Accessibility links

Breaking News

Libya Revokes Nurses' Death Sentences

Some of the Bulgarian medics who were sentenced to death (file) (epa) July 17, 2007 (RFE/RL) -- Libya's top judicial body, the Judicial Council, has commuted to life in prison the death sentences of six foreign medics who have been convicted for infecting children with the HIV virus.

U.S. State Department official David Welch called the decision a "positive step forward," but not an end to the ordeal of the five Bulgarian nurses and a Palestinian doctor. Welch said he hoped the medics would be allowed to return home.

Earlier today, it was announced that the families of the children have received financial compensation worth $460 million.

The 460 families have signed a declaration renouncing the death sentences after reportedly receiving $1 million each in compensation.

The medical workers, in prison since 1999, were sentenced to death in December 2006 after being convicted of intentionally starting an HIV epidemic at a children's hospital in the city of Benghazi. Fifty-six of the children have died in the epidemic.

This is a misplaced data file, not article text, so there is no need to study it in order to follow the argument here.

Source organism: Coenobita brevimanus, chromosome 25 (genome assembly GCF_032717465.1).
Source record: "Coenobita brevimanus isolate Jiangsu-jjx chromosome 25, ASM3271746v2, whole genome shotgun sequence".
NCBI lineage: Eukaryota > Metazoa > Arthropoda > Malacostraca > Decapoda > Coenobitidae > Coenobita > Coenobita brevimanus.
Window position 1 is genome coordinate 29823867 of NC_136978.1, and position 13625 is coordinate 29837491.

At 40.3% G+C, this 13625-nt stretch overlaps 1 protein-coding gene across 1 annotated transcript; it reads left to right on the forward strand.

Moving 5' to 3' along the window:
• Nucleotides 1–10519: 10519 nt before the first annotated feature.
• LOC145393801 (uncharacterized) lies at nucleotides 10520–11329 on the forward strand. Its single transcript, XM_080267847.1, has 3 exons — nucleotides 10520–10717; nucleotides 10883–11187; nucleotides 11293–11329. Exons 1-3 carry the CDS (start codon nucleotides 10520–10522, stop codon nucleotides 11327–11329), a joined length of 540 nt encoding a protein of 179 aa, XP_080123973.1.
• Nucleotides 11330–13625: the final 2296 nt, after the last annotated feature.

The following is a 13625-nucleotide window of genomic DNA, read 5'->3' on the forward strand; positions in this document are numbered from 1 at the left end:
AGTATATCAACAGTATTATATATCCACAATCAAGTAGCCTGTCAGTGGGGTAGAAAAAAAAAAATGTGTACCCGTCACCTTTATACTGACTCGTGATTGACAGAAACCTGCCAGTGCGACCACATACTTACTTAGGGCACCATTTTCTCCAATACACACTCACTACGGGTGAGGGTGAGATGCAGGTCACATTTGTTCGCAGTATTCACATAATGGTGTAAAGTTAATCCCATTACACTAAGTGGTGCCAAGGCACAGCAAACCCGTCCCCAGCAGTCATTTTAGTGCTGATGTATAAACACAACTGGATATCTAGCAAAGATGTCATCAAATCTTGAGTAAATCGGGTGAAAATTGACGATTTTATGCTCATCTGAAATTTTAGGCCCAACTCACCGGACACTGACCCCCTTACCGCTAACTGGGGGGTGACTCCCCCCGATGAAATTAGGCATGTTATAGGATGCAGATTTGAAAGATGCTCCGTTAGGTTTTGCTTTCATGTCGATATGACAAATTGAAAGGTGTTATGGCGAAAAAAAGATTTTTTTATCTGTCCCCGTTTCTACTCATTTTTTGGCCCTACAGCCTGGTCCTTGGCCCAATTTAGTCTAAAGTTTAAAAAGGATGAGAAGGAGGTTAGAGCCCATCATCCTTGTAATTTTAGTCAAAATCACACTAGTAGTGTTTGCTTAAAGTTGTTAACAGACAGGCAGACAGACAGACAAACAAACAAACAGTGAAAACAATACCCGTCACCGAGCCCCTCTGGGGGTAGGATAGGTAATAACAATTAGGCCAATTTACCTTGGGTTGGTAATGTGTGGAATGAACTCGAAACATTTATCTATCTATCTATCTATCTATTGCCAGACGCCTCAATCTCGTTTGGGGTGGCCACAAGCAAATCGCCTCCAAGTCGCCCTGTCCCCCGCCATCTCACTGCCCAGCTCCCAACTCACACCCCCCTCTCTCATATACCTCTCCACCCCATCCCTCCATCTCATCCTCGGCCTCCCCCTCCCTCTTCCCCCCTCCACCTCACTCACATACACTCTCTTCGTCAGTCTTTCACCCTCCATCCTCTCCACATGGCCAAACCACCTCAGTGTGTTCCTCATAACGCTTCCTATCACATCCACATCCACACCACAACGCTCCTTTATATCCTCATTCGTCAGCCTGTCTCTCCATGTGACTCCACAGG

The medics say they are innocent and that they were tortured to confess.

(compiled from agency reports)

RFE/RL Exclusive Interviews

RFE/RL Exclusive Interviews

U.S. Undersecretary of State Karen Hughes being interviewed by RFE/RL in Prague on June 11 (RFE/RL)

AT THE MICROPHONE. RFE/RL frequently conducts in-depth interviews with leading newsmakers and analysts from throughout its broadcast region. Transcripts of many of these interviews have been gathered on a special archive page.

Recent Highlights:

Romanian President Traian Basescu | On EU aspirations

Georgian Integration Minister Giorgi Baramidze | On Georgia's relations with NATO, EU

U.S. Ambassador to the IAEA Gregory Schulte | On Iran's nuclear program

Kyrgyz Foreign Minister Alikbek Jekshenkulov | On relations with Uzbekistan

Former Ukrainian President Leonid Kuchma | On the return to power of Viktor Yanukovych